Toyota’s certainly been having a hell of a time recently. Millions and millions of cars recalled, public relations disasters, seemingly aloof executives—the scope of the whole thing is so mind-boggling to me that it’s almost hard to imagine that this is the same Toyota I grew up with. So I’ll admit it, I’m a Toyota fan boy. My family owned way more Toyotas than anything else and my first car was an ’84 Tercel hand-me-down I got from my parents.
But none of that stops me from objectively evaluating the company and judging for myself if there really is a reason to stop buying Toyotas. Certainly now that even their untarnishable Prius seems to be tarnishing, my trust in Toyota is more shaken than at any point in my life. On top of the stuck accelerator pedals, the Prius braking problems threaten to put a stake through the very heart of a car company that hundreds of millions of customers worldwide hold so dear.
But when I take a step back, I’m left wondering what this is actually all about.
But is it really? Is this whole situation more of a result of a disproportionate mainstream media feeding frenzy than a truly vast and conspiratorial implosion of Toyota? Truthfully I’ve been kind of disgusted by the foaming mouths within the mainstream media on this issue. Toyota’s been a quality brand for decades. This is the first time in what, 40 years, that anything serious has happened?
The vast majority of Toyota owners are still happy with their cars. And you know what? If it weren’t for Toyota, other automakers wouldn’t have had any impetus to make better cars. We wouldn’t have the super quality Fords of the last 3 years without the quality Toyotas of the last 40. Toyota has been a consistent innovator and has single handedly made hybrids a household word—something the world owes a great debt of gratitude for. Not only that, Toyota is on the cusp of using their market leverage with the Prius to spread the cult of hybrid across all market segments, from subcompacts to minivans.
Certainly Toyota has been kind of doltheaded in their slow-witted response to the current quality issues, but I feel like that’s more of a result of the fact that even Toyota themselves couldn’t believe they were witnessing a quality issue of this scope… just as to consumers, to Toyota execs it was unfathomable that it could be happening. Can you blame them? They’ve been bulletproof for decades.
But even though they were slow to start responding, the current level of response certainly has shown that Toyota wants to please their customers and takes safety seriously. And you know what, the braking problem with the Prius is not something singular to Toyota’s hybrids. It now turns out that Ford has quietly admitted design flaws in the new Fusion Hybrid brakes that they have subsequently issued a software fix for—just like Toyota.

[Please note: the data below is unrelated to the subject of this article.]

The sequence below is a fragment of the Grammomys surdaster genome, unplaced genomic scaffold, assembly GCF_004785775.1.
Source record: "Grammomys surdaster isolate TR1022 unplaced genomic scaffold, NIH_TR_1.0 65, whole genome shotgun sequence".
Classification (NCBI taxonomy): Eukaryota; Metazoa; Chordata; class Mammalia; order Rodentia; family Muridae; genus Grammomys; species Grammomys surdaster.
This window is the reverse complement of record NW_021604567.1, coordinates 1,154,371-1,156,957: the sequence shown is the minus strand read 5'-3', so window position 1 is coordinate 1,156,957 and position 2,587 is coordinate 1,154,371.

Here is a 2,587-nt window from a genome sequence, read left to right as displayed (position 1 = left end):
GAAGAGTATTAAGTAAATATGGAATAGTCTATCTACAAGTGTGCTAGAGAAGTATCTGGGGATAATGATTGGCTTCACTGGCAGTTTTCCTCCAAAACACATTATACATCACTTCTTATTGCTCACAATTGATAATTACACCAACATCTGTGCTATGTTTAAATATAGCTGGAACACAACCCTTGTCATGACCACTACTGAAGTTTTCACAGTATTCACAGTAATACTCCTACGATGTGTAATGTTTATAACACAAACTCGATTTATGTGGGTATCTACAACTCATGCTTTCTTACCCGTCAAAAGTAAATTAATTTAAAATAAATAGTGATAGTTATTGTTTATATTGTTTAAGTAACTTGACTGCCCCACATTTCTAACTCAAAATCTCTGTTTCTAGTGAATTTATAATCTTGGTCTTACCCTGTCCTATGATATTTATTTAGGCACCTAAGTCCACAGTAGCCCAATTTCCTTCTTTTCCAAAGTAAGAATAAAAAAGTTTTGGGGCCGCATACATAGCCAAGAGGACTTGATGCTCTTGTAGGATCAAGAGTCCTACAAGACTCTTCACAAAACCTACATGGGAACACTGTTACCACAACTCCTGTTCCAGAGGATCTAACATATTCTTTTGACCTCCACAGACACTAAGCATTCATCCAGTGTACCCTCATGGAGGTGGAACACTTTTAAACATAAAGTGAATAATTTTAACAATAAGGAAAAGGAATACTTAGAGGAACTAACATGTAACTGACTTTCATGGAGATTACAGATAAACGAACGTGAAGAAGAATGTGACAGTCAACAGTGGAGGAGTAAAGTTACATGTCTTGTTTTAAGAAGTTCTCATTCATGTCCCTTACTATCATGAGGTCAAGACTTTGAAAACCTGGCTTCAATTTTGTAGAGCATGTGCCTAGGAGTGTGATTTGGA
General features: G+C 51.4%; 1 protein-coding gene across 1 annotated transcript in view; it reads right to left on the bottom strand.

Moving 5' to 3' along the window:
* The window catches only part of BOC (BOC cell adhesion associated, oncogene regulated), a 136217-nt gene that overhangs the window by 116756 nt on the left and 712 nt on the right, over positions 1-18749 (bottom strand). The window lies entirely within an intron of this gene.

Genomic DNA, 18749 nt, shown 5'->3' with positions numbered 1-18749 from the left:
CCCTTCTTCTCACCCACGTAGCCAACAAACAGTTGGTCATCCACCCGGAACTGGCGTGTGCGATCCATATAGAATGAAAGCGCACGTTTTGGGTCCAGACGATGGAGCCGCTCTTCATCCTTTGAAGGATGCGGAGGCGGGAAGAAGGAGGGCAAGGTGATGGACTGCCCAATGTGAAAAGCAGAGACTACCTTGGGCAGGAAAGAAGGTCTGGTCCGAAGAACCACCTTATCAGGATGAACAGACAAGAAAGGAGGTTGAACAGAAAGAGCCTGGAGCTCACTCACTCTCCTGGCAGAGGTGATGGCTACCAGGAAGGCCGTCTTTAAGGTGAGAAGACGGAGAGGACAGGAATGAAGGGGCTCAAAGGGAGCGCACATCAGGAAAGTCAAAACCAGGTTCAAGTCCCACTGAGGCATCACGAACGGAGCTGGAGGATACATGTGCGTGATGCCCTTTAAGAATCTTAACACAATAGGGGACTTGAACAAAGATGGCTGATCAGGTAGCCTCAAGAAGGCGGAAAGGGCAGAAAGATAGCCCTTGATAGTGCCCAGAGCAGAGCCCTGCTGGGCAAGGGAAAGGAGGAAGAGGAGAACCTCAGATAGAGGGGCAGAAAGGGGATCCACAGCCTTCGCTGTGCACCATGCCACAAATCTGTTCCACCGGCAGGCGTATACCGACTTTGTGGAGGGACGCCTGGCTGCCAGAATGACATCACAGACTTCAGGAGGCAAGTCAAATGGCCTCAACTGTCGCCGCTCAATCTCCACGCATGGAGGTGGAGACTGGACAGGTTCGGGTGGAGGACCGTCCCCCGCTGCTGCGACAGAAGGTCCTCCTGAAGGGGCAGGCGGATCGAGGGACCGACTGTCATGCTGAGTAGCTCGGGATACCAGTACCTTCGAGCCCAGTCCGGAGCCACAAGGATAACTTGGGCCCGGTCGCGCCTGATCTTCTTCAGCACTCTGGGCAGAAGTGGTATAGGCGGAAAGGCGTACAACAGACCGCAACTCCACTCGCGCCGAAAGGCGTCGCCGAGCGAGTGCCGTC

These types of braking problems are a result of the fact that all cars are more and more dependent on software, and that hybrids present a special challenge with regenerative braking versus mechanical braking and when to make the switch between the two. It’s a balance between fuel efficiency and performance that hybrid designers are still tweaking. Of course, because Toyota has so many more hybrids on the road than any other manufacturer, their customers were the first to notice. And in case you missed it, Toyota’s already issued a software fix for the Prius braking problem, showing just how easy it is to tweak.
So what is it? Why are we so intent on tearing down a company that has been so good to us for so long? When it comes to quality issues, why would we expect a company with such a good track record to all of a sudden start building crappy cars? The fact of the matter is they aren’t. This is a bump in the road… A wake up call to Toyota that even they can mess up sometimes. In those immortal words, “This too shall pass.” Toyota is not crumbling. They still make good cars. If you have one that needs to be fixed, take it in to the dealer and move on. Ten years from now we’ll all be in love with Toyota again. Huggy, huggy. Kissy, kissy. And we all went down the road feeling warm and fuzzy again.
But seriously, I feel like something about this Great Recession makes the public hungry to tear down even our immortals. Tiger Woods. Toyota. It’s as if we, as a society, are so collectively upset that we’re worse off than we were 2 years ago that we want even the good guys among us to suffer just so that everybody is miserable. We can’t have anybody else be successful or better off than the rest of us now can we? This type of reactionaryism is so petty. For a rational guy like myself, it just makes me sick.
As for the mainstream media’s response to Toyota’s quality issues, it’s so obvious that they feel impotent when compared to the bloggers because the bloggers started covering these Toyota quality issues months ago. It’s as if the mainstream media has to make up for their growing redundancy with volume and quantity. Meanwhile, here I am, a blogger doing blogger work and I want nothing more than traditional media outlets I can depend on for well-reasoned and critical reporting—taking the blogger leads and sussing them out, not taking the blogger leads and making them louder and less informative.